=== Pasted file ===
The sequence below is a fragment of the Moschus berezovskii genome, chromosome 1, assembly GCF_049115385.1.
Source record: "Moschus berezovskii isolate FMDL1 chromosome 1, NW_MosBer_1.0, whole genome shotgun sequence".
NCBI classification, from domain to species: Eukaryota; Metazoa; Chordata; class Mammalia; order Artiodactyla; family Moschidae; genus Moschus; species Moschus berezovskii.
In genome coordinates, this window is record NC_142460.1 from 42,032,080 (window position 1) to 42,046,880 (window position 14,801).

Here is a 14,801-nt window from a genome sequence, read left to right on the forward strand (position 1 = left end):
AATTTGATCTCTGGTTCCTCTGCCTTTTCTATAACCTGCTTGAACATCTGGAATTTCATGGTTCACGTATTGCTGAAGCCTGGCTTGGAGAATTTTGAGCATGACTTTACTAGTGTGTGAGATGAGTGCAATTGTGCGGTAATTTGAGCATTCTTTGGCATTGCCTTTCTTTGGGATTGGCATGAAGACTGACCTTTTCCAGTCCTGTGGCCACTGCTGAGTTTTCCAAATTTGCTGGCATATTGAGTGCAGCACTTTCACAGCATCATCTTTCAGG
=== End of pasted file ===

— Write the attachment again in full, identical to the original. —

The sequence below is a fragment of the Moschus berezovskii genome, chromosome 1, assembly GCF_049115385.1.
Source record: "Moschus berezovskii isolate FMDL1 chromosome 1, NW_MosBer_1.0, whole genome shotgun sequence".
NCBI classification, from domain to species: Eukaryota; Metazoa; Chordata; class Mammalia; order Artiodactyla; family Moschidae; genus Moschus; species Moschus berezovskii.
In genome coordinates, this window is record NC_142460.1 from 42,032,080 (window position 1) to 42,046,880 (window position 14,801).

Here is a 14,801-nt window from a genome sequence, read left to right on the forward strand (position 1 = left end):
AATTTGATCTCTGGTTCCTCTGCCTTTTCTATAACCTGCTTGAACATCTGGAATTTCATGGTTCACGTATTGCTGAAGCCTGGCTTGGAGAATTTTGAGCATGACTTTACTAGTGTGTGAGATGAGTGCAATTGTGCGGTAATTTGAGCATTCTTTGGCATTGCCTTTCTTTGGGATTGGCATGAAGACTGACCTTTTCCAGTCCTGTGGCCACTGCTGAGTTTTCCAAATTTGCTGGCATATTGAGTGCAGCACTTTCACAGCATCATCTTTCAGG